Human iPSC passages 9–20 were grown in Matrigel (BD)-coated dishes supplemented with mTeSR media (STEMCELL Technologies). The protocol for erythroid induction was adapted from a study by Kobari et al. (2012). For all subjects, the cultures were started with approximately 107 cells. Human iPSCs were differentiated by formation of EBs (hEB) during 27 d in a liquid culture medium on the basis of IMDM (Biochrom), 450 µg/ml holo human transferrin (Sigma-Aldrich), 10 µm g/ml recombinant human insulin (Roche), 2 IU/ml heparin, and 5% human plasma in the presence of 100 ng/ml SCF, 100 ng/ml TPO, 100 ng/ml FLT3 ligand, 10 ng/ml rhu bone morphogenetic protein 4 (BMP4), 5 ng/ml rhu VEGF (VEGF-A165), 5 ng/ml IL-3, 5 ng/ml IL-6 (PeproTech), and 3 U/ml Epo. Terminal differentiation was achieved by further culturing in sequential combination of cytokines as described by Kobari et al. (2012)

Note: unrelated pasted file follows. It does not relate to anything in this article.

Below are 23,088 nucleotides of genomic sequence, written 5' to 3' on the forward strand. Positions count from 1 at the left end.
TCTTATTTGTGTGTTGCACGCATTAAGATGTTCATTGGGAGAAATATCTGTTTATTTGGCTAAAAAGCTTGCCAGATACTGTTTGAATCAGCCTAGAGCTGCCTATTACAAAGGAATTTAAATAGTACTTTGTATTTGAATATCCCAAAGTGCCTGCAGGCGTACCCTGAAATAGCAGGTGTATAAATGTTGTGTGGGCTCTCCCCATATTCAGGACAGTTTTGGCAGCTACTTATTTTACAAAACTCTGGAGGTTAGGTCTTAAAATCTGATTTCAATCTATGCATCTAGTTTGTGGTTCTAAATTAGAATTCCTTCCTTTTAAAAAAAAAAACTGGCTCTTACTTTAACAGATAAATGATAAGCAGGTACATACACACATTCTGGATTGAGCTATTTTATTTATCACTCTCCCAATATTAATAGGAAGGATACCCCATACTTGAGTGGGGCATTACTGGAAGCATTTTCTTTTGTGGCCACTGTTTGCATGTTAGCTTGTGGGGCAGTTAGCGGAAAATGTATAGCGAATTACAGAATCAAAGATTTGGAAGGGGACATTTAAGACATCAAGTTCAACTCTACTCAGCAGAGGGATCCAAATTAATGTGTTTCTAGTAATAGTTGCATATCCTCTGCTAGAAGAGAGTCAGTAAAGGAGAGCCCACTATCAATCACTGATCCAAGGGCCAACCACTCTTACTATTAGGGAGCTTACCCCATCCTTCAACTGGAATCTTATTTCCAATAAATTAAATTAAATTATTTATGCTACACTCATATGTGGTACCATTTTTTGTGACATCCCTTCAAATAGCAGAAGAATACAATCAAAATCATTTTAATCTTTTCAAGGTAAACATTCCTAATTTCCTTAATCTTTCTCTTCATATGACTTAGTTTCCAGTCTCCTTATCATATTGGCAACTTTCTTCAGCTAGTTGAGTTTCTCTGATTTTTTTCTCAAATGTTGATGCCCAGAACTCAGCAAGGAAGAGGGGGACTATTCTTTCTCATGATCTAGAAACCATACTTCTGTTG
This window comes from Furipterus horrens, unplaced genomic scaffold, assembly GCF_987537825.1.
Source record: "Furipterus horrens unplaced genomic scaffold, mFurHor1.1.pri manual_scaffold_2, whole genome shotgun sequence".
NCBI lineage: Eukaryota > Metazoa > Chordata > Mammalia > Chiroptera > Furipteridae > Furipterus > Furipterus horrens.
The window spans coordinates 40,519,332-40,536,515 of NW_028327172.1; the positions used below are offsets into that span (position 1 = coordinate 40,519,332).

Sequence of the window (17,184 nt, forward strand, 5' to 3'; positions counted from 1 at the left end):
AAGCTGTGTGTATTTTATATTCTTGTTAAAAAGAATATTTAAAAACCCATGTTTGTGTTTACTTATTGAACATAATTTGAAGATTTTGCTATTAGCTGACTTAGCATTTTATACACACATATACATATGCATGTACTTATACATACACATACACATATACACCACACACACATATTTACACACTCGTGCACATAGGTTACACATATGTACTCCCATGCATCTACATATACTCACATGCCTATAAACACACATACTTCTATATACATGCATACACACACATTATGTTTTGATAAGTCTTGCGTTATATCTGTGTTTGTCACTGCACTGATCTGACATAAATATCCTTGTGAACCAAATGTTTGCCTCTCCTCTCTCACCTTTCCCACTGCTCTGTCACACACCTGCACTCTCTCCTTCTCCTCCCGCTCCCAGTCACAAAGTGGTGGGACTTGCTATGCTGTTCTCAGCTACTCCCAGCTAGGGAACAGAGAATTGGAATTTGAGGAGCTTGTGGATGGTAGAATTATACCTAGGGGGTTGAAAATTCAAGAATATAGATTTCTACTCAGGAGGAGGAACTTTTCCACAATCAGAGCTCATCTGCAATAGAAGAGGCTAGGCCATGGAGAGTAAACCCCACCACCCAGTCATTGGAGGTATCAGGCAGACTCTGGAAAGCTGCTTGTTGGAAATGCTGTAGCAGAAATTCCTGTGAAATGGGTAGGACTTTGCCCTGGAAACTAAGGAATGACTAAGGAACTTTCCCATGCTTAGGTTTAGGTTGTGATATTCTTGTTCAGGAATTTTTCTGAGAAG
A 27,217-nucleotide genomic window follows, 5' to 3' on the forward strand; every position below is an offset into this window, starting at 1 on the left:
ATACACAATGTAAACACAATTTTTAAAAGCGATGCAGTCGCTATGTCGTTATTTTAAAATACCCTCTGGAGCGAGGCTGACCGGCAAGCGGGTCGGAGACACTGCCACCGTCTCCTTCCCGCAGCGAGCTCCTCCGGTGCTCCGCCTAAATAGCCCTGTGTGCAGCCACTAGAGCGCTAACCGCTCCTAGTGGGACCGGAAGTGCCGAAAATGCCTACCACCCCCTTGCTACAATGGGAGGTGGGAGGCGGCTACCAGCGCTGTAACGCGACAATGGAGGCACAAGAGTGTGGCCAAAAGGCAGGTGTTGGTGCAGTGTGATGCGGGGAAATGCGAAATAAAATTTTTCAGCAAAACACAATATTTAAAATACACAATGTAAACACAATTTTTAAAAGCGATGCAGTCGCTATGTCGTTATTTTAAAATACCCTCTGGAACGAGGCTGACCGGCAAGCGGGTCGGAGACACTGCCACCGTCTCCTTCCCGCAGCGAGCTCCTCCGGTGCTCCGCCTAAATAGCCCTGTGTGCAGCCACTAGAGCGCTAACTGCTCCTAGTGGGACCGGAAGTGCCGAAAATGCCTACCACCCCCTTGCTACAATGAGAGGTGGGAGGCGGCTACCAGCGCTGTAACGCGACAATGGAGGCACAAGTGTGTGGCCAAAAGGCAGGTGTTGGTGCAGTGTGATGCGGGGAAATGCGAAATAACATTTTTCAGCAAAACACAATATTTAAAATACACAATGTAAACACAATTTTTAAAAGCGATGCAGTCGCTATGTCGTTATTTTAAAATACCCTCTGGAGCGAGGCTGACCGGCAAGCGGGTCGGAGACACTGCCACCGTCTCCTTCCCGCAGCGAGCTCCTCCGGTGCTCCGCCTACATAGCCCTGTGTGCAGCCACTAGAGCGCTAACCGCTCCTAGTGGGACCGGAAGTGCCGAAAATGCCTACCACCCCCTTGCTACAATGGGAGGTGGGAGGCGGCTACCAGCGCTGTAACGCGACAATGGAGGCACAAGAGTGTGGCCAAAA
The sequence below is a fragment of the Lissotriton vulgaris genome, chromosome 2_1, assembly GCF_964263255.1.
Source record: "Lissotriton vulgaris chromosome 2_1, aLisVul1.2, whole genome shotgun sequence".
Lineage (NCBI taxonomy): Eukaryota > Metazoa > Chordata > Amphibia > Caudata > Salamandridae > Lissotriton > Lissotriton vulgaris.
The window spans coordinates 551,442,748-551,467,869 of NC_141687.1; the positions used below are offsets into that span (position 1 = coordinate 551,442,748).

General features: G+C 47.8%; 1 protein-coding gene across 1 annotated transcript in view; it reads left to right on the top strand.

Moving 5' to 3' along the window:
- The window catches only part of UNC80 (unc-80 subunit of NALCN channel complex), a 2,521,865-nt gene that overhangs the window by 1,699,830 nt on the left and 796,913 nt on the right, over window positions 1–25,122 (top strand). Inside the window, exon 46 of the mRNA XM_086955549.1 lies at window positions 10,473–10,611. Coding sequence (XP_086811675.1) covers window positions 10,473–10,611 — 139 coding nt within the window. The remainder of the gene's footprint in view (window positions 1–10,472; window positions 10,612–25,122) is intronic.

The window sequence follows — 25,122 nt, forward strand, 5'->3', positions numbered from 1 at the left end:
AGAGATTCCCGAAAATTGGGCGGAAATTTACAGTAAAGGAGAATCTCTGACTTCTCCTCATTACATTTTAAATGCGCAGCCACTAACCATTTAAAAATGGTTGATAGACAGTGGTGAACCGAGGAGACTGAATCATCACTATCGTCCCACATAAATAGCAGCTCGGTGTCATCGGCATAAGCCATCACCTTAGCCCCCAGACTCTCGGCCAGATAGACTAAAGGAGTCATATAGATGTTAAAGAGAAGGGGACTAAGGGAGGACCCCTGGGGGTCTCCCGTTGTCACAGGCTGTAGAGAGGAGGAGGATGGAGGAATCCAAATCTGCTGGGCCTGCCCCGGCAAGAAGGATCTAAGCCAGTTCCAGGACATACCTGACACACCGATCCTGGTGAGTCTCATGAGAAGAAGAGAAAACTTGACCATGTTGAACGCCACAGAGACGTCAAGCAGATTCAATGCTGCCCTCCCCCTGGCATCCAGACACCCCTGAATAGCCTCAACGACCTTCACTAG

EBs were cultured for 1 wk at 37°C in 5% CO2 in air. After 1 wk, the EBs were transferred to a hypoxic incubator set at 37°C, 5% O2, and 5% CO2 for 3 wk. FACS analysis was done at day 28 at the EB stage. For the dose response experiment, 1.5%, 5%, and 10% O2 levels were used.
BFU-e and CFU-e assay
FACS-sorted CD34+ cells were plated at a density of 105 cells per 35-mm dish combined with MethoCult H4034 Optimum media and 2% FBS. Dishes were incubated at 37°C in an incubator with 5% CO2 and 5% O2 for 14 d, at which time colonies were scored for BFU-E and CFU–GEMM (granulocyte, erythrocyte, monocyte, megakaryocyte).
Flow cytometric analysis
EBs were dissociated using Accuatase Cell Dissociation reagent (Invitrogen), washed with PBS supplemented with 2% FBS, and filtered through a 70-µm cell strainer (Falcon; BD). Cells were treated with propidium iodide (Sigma-Aldrich) before analysis. Cells were stained with hCD45 (leukocyte common antigen), hCD71 (transferrin receptor protein 1), and hCD235a-PE (glycophorin A) from BD and analyzed by a FACSCanto cell analyzer (BD) using FACSDiva software (version 6.0; BD).